Make adjustments to established norms
In an office like Payette where in-person, informal mentoring is more of the norm, figuring out how to support each other virtually can be challenging. Mentors who rely on their mentees regularly reaching out may miss opportunities to provide support to mentees who are also struggling to adjust to new work and home conditions. Similarly, mentees who are used to having informal interactions with their mentors over everyday design and work discussions might feel intimidated to make requests for scheduled conversations. Because of my family’s childcare needs, I have limited hours that I can connect with my team virtually during the day but can be flexible within my available hours to connect with colleagues and team members. The most important thing to remember is that any kind of connection and support is likely to be welcomed by both mentors and mentees, and the most important first step is to actually communicate, not matter what form of communication you decide is most comfortable for you.
Be Authentic and Welcome Reciprocity
My experience with mentoring has always been one of multi-level, multi-source mentoring. I have never felt that I was limited to a single mentor, and I have benefited from both peer and more traditional mentoring relationships. Because I have a strong network of many different kinds of mentors, I felt comfortable getting many perspectives and reaching out to multiple colleagues even before I returned to remote work from my parental leave to discuss the trepidation I was feeling about returning to a new type of work environment. For me, my peer mentoring relationships are some of my strongest because I feel that I can easily reciprocate to colleagues who are in similar places in their careers and personal lives.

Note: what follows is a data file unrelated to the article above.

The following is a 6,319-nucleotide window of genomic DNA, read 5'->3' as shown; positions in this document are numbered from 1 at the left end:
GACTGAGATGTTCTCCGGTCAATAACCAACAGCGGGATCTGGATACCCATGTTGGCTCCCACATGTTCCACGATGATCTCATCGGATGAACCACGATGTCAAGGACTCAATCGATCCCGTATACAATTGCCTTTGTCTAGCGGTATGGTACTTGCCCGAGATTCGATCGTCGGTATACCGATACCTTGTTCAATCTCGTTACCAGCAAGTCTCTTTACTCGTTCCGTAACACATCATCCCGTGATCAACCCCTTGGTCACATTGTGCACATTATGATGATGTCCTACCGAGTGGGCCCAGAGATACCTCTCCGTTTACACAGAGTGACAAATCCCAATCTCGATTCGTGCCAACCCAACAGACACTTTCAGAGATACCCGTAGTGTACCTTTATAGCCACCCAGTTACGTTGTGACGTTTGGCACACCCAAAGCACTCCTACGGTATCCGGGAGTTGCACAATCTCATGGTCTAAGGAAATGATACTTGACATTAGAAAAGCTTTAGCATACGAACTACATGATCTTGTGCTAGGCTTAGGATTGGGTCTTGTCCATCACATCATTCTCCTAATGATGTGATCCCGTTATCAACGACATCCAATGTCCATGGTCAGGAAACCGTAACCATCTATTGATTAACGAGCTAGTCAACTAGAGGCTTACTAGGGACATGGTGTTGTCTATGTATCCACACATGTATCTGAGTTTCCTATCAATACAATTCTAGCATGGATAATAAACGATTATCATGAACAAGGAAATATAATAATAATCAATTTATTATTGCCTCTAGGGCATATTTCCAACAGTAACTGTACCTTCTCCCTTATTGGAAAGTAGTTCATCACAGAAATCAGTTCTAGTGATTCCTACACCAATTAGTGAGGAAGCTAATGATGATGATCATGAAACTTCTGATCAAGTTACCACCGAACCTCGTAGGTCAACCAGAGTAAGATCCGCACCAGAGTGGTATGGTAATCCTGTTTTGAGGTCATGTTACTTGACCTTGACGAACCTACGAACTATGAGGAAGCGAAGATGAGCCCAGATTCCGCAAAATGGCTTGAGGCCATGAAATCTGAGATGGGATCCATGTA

As the authors of the article point out, we typically focus on the career functions and benefits of mentoring, but right now the personal, psychological and emotional aspects of mentoring relationships are perhaps even more important. In one of the conversations I had with a mentor about some of my anxiety about returning to work, the best response I received was to do what felt right to me. The validation of my instincts was more meaningful and gave me more confidence than any strictly professional advice could have provided.
Address concerns through coping and mastery skills
One of the most important benefits in my strong network of mentors is the connections they can make to their own networks. Similarly, one of the most important skills I have developed as a mentee is reaching out to those connections once I have been pointed in the right direction. I have taken the current situation of everyone learning to navigate working together remotely to make new connections with colleagues and strengthen my office network. As much as we need support from our mentors in these uncertain times, we also need to be proactive as mentees to seek out the connections we need.
Have you had success in translating an in-person mentoring relationship into a remote/socially distanced/virtual environment? Share with us in the comments what is working for you and your mentees/mentors!